The delegation led by Masood Ahmed, the Fund’s representative for the Middle East and Central Asia, arrived on Sunday in Cairo and is also expected to meet Islamist President Mohamed Mursi.
The loan had been agreed in November but talks were suspended a month later amid fresh political tensions in the country, with Mursi facing his worst crisis since his election in June.
The crisis was triggered partly by a referendum on a controversial new constitution backed by Islamists and rejected by secular-leaning opposition, which was eventually approved by nearly 64 percent of the Egyptian electorate.
Cairo has sought to revive the talks for the IMF loan, which is seen as vital for restoring confidence in the Egyptian economy. The loan is also expected to unlock further international support to Cairo.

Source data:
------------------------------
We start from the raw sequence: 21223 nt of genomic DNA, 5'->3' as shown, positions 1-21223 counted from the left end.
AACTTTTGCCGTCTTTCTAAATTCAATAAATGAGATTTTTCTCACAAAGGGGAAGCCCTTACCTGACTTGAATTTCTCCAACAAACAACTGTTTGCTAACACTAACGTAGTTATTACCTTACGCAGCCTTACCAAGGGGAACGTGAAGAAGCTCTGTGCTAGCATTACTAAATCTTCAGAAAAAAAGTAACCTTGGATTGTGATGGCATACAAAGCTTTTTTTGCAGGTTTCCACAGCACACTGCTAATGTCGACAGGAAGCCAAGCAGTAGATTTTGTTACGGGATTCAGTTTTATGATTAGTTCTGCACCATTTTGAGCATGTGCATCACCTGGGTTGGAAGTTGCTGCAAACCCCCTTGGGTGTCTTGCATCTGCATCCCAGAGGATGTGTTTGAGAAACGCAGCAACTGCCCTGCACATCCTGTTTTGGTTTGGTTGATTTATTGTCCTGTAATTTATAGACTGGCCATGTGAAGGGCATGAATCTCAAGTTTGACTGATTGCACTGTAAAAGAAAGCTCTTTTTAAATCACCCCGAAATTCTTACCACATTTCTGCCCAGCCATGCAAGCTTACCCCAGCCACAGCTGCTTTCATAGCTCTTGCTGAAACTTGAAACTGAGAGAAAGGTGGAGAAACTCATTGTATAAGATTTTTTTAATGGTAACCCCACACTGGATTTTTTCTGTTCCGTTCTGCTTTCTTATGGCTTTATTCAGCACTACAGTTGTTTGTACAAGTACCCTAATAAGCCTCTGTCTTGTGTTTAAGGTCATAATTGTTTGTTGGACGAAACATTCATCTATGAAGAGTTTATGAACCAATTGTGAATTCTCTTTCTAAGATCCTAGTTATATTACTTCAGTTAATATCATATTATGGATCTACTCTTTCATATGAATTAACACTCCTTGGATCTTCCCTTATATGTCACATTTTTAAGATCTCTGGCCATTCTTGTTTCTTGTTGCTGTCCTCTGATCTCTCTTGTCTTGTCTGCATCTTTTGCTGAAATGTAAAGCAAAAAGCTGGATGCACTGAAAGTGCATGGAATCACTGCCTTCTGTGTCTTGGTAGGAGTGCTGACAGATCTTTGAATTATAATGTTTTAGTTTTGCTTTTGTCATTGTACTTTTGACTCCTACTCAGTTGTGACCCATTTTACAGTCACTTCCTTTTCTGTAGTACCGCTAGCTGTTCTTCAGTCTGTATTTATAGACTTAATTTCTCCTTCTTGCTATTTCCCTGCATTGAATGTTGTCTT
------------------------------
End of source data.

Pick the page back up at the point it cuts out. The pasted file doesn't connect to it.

Discussions for the loan will focus on “the most recent economic developments, their [the Egyptian government’s] policy plans for addressing Egypt’s economic and financial challenges, and possible IMF support for Egypt in facing these challenges,” the Fund said on Sunday.
Egypt faces a severe economic crisis, with its foreign exchange reserves at a “critical minimum” level, its budget deficit soaring, and its currency sliding to around 6.4 Egyptian pounds to the dollar.
With a view to tackling the economic crisis, Mursi reshuffled his cabinet on Sunday, bringing in 10 new faces, including a new finance minister.